By Kaitlin Washburn
Journalists from the Sunlight Foundation, National Institute on Money in State Politics, and Voice of OC discussed strategies for following the money in state and local elections.
Melissa Yeager, a senior staff writer for the Sunlight Foundation, started by giving specific reasons why state and local coverage is so important:
There’s more gridlock at the federal level.
When it comes to officials, there’s a bigger impact for less money.
Legislation moves faster and better, partly because people aren’t as involved with their local and state representatives.
When it comes to campaign finances, Yeager suggested journalists find out:
How much money has been raised?
For any significant contribution: Who made it and where are they from?
Who has the campaign paid and why?
Who has been issued a refund, why, and for how much?
Don’t forget to look into who is getting paid. You can do that by looking at:
Spending on advertising
Spending on consultants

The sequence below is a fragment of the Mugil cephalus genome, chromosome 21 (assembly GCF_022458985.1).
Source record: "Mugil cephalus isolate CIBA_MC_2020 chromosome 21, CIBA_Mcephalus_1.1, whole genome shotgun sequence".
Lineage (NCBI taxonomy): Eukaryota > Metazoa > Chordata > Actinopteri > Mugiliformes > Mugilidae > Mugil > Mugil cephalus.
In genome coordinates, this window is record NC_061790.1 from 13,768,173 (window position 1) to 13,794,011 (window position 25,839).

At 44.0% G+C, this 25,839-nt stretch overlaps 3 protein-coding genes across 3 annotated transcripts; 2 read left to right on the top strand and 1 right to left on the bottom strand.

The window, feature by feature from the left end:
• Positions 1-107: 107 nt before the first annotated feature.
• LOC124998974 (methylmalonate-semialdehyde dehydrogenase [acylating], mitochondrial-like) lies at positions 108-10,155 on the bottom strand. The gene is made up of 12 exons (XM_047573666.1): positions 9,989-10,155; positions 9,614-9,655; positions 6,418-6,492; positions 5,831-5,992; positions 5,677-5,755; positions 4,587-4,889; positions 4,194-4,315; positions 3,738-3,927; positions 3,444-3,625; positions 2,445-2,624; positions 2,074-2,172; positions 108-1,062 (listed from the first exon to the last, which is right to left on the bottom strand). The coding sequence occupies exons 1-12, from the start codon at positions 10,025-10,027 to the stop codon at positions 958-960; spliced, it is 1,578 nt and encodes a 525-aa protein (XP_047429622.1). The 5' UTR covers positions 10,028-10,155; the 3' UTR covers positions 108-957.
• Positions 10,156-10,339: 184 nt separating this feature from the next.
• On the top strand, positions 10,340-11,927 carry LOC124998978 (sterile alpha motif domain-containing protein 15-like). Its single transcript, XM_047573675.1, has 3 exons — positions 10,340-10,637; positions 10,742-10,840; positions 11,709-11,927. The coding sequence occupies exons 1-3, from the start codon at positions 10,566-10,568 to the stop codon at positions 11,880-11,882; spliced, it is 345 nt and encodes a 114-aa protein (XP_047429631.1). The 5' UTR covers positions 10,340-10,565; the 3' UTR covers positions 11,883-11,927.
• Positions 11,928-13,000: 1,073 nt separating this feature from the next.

Research on their opposition: “FOIA their FOIAs”
Denise Roth Barber of the National Institute on Money in State Politics then explained how to track down financial information on candidates using the National Institute on Money in State Politics website.
She demonstrated the “Ask Anything” feature, which allows the user to identify key characteristics of both donors and candidates. There’s also a “Score Card” feature that allows users to get more in-depth information on a state and to find out disclosure rules.
From there, David Washburn, editor of Voice of OC, deconstructed three stories about how money greases the political machinery of Orange County politics.
Washburn started with four “need to knows” about how to navigate political money:
You need to know:
State and local laws
The custodians of records
All offices candidates hold
He detailed how Voice of OC reporter Adam Elmahrek discovered that some members of the Anaheim City Council were receiving large donations from Disneyland in the form of independent expenditures.
Another Voice of OC reporter, Thy Anh Vo, discovered that Orange County Supervisor Janet Nguyen had received many donations from unemployed Vietnamese residents and that many of her donations came from a series of people and businesses all at one home address.
Washburn’s final example was the story of Orange County Supervisor Todd Spitzer. Voice of OC reporters Nick Gerda and Tracy Wood reported how Spitzer used an obscure Republican Central Committee campaign account as a slush fund for his political activities.
Kaitlin Washburn is an investigative journalism student at the University of Missouri. She is currently a news intern for Voice of OC.